Welcome to ice season

Coast Guard Sector-New York’s official ice season began Monday, requiring vessels to check in with the Coast Guard VTS before heading north of the Bridge. It is still too early, of course, to see actual ice on the River, but there was some snow north and west of the city Monday morning after Sunday’s drenching rain, and vessels and commuter cars heading south brought with them a layer of white on their flat surfaces.

Heating oil continues to move north, and we see tug/barge combinations less frequently seen on the River, presumably a reflection of a need for more capacity, as well as an apparent cargo coming up from the Gulf of Mexico. Adeline Marie’s services apparently remain unneeded however, as she continues to sit at anchor off 79th Street.

Foreign flagged bulkers also continue to head up the River with salt from Mexico and Chile to keep the roads safe. A bill has passed both houses of the New York State legistature that would require municipalities to only use salt mined in the United States, presumably to benefit the mines located up near Rochester. The Governor has not signed it yet, however, and the DSNY commissioner is urging her to veto it, as presumably it would increase costs for the city. If it were signed into law, we would see fewer bulkers heading north on the River, though we might see more salt bearing barges heading south to supply the city with product from upstate.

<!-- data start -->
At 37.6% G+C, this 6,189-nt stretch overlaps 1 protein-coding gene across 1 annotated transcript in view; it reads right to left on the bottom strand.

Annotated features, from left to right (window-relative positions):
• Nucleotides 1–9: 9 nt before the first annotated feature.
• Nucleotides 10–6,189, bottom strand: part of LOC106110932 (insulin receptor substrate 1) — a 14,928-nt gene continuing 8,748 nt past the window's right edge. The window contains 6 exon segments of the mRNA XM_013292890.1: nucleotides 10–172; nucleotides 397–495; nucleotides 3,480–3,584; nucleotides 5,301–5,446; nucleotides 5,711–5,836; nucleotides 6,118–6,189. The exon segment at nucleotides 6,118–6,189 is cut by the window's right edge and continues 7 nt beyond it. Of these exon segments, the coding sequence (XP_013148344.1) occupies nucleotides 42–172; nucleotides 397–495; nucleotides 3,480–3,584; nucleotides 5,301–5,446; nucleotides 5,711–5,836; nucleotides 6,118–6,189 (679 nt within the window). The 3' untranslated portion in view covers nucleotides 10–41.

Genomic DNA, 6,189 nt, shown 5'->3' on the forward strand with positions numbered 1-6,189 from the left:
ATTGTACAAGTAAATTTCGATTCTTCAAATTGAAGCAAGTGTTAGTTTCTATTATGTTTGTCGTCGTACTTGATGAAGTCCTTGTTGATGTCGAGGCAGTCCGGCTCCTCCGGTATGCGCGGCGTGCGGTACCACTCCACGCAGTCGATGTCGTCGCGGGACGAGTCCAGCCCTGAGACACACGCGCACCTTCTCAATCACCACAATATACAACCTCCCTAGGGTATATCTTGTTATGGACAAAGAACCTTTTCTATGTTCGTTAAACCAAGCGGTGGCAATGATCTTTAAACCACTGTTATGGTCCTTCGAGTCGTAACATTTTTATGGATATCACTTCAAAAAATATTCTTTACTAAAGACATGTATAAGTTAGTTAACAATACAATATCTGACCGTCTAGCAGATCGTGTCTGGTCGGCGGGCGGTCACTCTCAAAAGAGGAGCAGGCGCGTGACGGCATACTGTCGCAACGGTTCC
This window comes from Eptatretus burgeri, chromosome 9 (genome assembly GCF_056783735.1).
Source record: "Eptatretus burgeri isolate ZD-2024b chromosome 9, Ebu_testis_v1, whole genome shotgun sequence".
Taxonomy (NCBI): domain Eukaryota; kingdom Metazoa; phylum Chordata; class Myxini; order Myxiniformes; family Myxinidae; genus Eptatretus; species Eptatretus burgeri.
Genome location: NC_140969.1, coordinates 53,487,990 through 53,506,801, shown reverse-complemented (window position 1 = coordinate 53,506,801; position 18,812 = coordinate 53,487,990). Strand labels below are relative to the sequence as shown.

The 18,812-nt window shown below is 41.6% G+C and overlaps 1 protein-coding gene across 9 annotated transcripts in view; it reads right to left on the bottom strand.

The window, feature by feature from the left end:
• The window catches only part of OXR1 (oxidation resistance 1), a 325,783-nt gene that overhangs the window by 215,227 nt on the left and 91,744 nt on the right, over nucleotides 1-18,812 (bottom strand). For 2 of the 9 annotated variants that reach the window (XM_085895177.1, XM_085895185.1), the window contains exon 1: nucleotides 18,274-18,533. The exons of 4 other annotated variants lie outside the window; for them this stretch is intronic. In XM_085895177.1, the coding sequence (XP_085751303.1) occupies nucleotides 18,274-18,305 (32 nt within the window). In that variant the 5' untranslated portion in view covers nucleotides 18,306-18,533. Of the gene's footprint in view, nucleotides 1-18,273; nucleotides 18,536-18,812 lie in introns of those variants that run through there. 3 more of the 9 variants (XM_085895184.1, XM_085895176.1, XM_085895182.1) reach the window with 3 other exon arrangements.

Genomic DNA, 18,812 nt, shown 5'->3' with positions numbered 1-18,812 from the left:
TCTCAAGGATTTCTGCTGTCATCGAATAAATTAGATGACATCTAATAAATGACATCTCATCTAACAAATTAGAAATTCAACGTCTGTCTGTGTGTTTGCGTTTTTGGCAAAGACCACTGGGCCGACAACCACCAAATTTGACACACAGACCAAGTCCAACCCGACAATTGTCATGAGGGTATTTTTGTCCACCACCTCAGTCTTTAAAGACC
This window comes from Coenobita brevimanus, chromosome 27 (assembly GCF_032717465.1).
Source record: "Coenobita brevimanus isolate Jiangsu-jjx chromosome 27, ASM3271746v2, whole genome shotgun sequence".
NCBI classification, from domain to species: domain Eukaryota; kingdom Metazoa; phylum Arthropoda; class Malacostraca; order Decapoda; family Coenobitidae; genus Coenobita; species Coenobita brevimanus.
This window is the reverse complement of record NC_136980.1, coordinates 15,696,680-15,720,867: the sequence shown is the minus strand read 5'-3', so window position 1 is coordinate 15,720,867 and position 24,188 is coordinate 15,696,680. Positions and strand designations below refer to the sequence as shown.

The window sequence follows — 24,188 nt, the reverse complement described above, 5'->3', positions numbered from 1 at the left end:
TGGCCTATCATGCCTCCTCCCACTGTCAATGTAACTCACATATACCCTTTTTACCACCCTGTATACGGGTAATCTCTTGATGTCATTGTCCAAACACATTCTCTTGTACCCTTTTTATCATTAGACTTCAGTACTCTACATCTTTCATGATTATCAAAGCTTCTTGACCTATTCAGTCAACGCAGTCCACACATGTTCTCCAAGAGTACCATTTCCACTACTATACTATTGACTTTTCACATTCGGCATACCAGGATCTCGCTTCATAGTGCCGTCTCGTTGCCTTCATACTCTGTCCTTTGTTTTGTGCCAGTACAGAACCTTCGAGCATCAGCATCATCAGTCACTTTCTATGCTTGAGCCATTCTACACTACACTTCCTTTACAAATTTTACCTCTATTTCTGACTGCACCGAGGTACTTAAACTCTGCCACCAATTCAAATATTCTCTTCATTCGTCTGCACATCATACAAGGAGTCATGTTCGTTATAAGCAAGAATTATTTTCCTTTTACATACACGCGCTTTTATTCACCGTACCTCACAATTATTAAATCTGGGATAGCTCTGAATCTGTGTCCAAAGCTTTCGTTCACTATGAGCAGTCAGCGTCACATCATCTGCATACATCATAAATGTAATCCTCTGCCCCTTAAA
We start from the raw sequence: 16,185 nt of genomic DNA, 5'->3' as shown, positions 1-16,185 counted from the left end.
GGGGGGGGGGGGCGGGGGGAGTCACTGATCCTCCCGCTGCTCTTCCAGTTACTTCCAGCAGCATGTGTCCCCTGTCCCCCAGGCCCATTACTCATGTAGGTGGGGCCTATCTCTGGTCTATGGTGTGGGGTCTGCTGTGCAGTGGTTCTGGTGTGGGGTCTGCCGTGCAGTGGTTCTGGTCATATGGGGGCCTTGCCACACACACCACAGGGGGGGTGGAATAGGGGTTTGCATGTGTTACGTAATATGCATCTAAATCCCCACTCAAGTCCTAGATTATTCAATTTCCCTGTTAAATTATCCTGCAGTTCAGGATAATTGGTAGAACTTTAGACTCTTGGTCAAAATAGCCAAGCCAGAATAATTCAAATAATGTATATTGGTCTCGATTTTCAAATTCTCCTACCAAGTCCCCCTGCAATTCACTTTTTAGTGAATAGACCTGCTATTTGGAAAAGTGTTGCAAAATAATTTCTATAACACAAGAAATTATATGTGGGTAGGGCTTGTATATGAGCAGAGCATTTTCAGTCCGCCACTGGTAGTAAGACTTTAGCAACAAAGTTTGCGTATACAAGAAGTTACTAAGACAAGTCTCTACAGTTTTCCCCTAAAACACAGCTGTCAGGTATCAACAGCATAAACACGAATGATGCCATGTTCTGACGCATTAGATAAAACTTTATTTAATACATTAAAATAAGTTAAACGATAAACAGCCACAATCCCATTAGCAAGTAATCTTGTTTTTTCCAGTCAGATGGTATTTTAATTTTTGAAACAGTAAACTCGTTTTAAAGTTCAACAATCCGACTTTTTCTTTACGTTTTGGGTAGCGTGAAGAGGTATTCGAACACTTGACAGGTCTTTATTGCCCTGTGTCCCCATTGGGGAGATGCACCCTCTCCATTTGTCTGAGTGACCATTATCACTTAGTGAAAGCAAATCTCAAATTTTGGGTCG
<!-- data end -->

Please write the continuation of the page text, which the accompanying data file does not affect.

Josephine came south with a coating of snow, passing the anchored and snowless Adeline Marie on the ebb tide.
The bridge footings and the Englewood headlands looked frosted Monday morning as well.
USCG icebreaker Penobscot Bay was heading towards Poughkeepsie, perhaps getting closer to the ice action though it still seems early for ice.
Bulker Alwine Oldendorff headed to Albany on the flood tide, passing the anchored Adeline Marie and likely loaded with salt, coming soon to a roadway near you. A bill pending with the governor would mean less traffic like this if she were to sign it.
Vane’s Charles Hughes, on the small side for North River tanker runs and normally seen on bunkering duty, was bringing a loaded looking barge down from a Yonkers anchorage down to the Upper Bay in an atypical move.
Centerline’s Barry Silverton came up from the Texas Gulf Coast and headed for Albany with a loaded 400’ barge, seemingly a somewhat rare direct run of Gulf Coast oil products up north, though its possible the barge was picked up in New York Harbor as the Silverton docked in Stapleton overnight.
Army Corps of Engineers Small Boat #3, a survey vessel for dredging, was heading north and disappeared off AIS near Edgewater Marina.
The larger Army Corp’s Hayward followed behind, making its usual patrol after the heavy weather Sunday.
A DonJon tug serviced the DSNY Pier 99 facility
A pair of Army Chinook’s headed north on unknown business.

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